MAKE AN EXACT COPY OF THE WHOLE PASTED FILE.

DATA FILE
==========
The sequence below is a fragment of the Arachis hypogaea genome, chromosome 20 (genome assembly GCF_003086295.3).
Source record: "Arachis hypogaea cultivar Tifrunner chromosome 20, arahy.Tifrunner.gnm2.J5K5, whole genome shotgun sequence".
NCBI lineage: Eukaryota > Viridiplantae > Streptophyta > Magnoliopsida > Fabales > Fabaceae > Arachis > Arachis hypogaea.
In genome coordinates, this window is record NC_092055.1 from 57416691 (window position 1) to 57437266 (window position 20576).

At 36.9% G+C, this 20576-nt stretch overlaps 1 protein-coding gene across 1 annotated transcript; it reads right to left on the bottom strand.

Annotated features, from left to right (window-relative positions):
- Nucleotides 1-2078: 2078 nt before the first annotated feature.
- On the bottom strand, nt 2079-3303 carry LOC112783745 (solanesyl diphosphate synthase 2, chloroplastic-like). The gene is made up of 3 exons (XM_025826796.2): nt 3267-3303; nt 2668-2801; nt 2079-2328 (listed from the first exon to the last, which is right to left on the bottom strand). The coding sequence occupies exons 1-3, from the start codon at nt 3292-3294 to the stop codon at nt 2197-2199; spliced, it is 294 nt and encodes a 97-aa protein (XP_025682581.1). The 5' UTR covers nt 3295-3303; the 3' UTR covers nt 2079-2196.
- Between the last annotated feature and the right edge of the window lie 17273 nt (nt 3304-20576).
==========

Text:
The sequence below is a fragment of the Arachis hypogaea genome, chromosome 20 (genome assembly GCF_003086295.3).
Source record: "Arachis hypogaea cultivar Tifrunner chromosome 20, arahy.Tifrunner.gnm2.J5K5, whole genome shotgun sequence".
NCBI lineage: Eukaryota > Viridiplantae > Streptophyta > Magnoliopsida > Fabales > Fabaceae > Arachis > Arachis hypogaea.
In genome coordinates, this window is record NC_092055.1 from 57416691 (window position 1) to 57437266 (window position 20576).

At 36.9% G+C, this 20576-nt stretch overlaps 1 protein-coding gene across 1 annotated transcript; it reads right to left on the bottom strand.

Annotated features, from left to right (window-relative positions):
- Nucleotides 1-2078: 2078 nt before the first annotated feature.
- On the bottom strand, nt 2079-3303 carry LOC112783745 (solanesyl diphosphate synthase 2, chloroplastic-like). The gene is made up of 3 exons (XM_025826796.2): nt 3267-3303; nt 2668-2801; nt 2079-2328 (listed from the first exon to the last, which is right to left on the bottom strand). The coding sequence occupies exons 1-3, from the start codon at nt 3292-3294 to the stop codon at nt 2197-2199; spliced, it is 294 nt and encodes a 97-aa protein (XP_025682581.1). The 5' UTR covers nt 3295-3303; the 3' UTR covers nt 2079-2196.
- Between the last annotated feature and the right edge of the window lie 17273 nt (nt 3304-20576).